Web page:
Think Tank Sees Promise in Reverse Mortgages for Retirement Planning

For many American workers today, the road to a comfortable retirement is paved with many challenges, both within and outside of retirees’ control. Not the least of these issues is the fact that a shortfall in savings will force retirees to consider non-traditional retirement funding solutions, particularly home equity and reverse mortgages, said one official from a Washington, D.C.-based think tank this week.

“Home equity, we think, is underutilized in retirement planning,” said G. William Hoagland, senior vice president of the Bipartisan Policy Center, a Washington, D.C.-based non-profit organization that aims to promote health, security and opportunity for all Americans.

Hoagland, who helps direct and manage fiscal, health and economic policy analyses for the BPC, presented on the retirement security and personal savings challenges facing today’s Americans at a policy forum hosted by the Employee Benefit Research Institute and the Education and Research Fund on Thursday.


Citing that Americans own an aggregate $12 trillion in home equity, and that for many retirees home equity represents a significant portion of their assets, Hoagland suggested reverse mortgages will become an even more popular retirement solution.

“Fifty percent of all homeowners age 62 are home-rich and cash-poor in the sense that more than half of their net worth is held in home equity,” he said. “The reverse mortgage market is small and the product carries some risk, but nonetheless we [BPC] think it could be a valuable tool for retirees with significant home equity.”

Two years ago, the BPC launched the Commission on Retirement Security and Personal Savings with the aim of addressing some of the most important financial issues faced by all Americans. Since then, the Commission has extensively analyzed certain challenges and has developed a bipartisan package of solutions, the final report of which the BPC plans to release June 9.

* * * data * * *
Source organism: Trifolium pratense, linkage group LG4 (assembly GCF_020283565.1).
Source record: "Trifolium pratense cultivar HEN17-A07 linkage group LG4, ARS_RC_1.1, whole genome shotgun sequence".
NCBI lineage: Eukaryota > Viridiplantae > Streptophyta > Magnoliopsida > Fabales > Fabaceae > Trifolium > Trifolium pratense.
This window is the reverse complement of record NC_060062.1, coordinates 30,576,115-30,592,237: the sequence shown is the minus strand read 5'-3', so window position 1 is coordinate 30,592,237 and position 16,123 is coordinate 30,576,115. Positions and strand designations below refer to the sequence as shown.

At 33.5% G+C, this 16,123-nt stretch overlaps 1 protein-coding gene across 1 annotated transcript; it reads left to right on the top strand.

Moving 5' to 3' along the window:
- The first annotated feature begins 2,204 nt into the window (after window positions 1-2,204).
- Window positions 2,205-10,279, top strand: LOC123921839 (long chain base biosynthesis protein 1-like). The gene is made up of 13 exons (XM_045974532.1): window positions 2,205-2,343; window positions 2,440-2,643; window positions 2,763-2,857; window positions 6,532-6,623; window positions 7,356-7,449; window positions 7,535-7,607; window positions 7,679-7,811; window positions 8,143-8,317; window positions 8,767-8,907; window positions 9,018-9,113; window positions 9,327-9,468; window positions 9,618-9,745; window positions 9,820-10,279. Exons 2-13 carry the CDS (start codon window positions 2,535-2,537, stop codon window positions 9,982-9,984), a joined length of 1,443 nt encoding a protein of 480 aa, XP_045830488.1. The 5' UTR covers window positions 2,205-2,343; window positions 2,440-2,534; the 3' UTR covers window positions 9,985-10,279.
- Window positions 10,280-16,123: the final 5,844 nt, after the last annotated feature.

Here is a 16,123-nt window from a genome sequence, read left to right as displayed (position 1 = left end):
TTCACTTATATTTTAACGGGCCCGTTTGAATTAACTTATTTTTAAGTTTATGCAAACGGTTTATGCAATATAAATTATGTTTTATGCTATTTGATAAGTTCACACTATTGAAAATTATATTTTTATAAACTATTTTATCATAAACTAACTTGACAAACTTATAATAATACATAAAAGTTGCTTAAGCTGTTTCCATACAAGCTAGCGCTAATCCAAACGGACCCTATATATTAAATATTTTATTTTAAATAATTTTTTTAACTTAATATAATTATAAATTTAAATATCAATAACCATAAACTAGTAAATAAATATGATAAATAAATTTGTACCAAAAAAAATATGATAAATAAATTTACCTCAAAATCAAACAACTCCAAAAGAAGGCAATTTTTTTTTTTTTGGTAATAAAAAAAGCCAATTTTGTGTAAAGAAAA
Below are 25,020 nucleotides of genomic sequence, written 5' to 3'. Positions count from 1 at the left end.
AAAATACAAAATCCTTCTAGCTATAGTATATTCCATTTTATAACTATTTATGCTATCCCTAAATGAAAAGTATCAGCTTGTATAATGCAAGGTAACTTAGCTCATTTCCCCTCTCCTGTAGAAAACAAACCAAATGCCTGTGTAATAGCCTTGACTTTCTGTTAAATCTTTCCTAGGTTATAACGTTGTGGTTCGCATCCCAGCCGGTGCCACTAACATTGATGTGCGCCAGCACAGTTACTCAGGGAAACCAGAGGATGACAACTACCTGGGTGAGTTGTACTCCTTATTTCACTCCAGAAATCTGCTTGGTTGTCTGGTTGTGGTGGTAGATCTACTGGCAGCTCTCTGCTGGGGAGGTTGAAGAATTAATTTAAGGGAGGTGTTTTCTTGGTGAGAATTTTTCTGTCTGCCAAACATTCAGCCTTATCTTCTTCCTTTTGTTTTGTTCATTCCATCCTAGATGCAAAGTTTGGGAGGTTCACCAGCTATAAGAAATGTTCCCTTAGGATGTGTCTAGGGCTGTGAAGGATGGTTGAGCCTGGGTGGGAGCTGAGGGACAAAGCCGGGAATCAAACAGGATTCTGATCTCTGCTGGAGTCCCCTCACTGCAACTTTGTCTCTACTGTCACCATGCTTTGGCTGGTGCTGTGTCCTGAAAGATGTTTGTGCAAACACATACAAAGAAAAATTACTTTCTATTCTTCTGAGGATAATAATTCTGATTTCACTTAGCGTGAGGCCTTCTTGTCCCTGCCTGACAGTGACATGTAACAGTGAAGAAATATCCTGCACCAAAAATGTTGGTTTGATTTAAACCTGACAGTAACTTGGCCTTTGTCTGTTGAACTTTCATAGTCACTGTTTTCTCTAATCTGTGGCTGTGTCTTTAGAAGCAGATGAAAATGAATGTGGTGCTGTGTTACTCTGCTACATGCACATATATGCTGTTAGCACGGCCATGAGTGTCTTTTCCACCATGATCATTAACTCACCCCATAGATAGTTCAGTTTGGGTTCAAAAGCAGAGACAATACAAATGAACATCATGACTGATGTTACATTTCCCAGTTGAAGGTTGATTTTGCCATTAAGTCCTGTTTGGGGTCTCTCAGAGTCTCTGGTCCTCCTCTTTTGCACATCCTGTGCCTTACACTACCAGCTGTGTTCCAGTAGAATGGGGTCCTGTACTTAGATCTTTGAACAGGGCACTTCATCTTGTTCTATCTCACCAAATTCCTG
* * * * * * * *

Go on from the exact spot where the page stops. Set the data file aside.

Such challenges addressed in the forthcoming report include ways to expand access to “well-designed” workplace retirement plans, facilitate personal savings for short-term needs as well as retirement, and strategies to preserve and strengthen Social Security for current and future generations of American workers.

Reverse mortgage policy recommendations will also be included in the final report, Hoagland said, though he did not expound on the finer details of what these proposals might entail.

Written by Jason Oliva

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  • If the general comments of Mr. Hoagland are reasonably representative of the conclusions of the study, the recommendation of this EBRI study could be a significant if not substantial boost to the acceptance of HECMs as Main Street as well as Mainstream solutions to cash flow needs throughout retirement.

    There now exists a need for HUD to see how financial assessment as well as other changes made since September 29, 2013, can be ratcheted down to be more inclusive of cash poor senior homeowners without significantly increasing the risk on 1) the MMI Fund and 2) the potential number of those defaulting on property charge payments will significantly rise as a result.

  • Great article Jason! William Hoagland of the Bipartisan Policy Center out of Washington, DC could not have given us in the industry a better plug!

    Although he is right on target with what he is saying! , It is a fact that fifty percent of all homeowners age 62 are home-rich and cash-poor and that more than half of their net worth is held in home equity!

    Hoagland is also right by saying the reverse mortgage could be a valuable tool for retirees with significant home equity.

    This is something I have along with many of my colleagues have been saying all along! We need to push and educate the financial planning community on the concept that the HECM can fit into their retirement planning services for their senior clients. The timing could not be better, especially with the positive publicity going in our favor!

    However, before we go after financial planners aggressively, we must understand their mindset when it comes to their handling of their clients. We need to understand their language and terminology, which differs from ours. As I had said before, the financial planner/advisor can learn from us and wants to learn from us as well!

    John A. Smaldone

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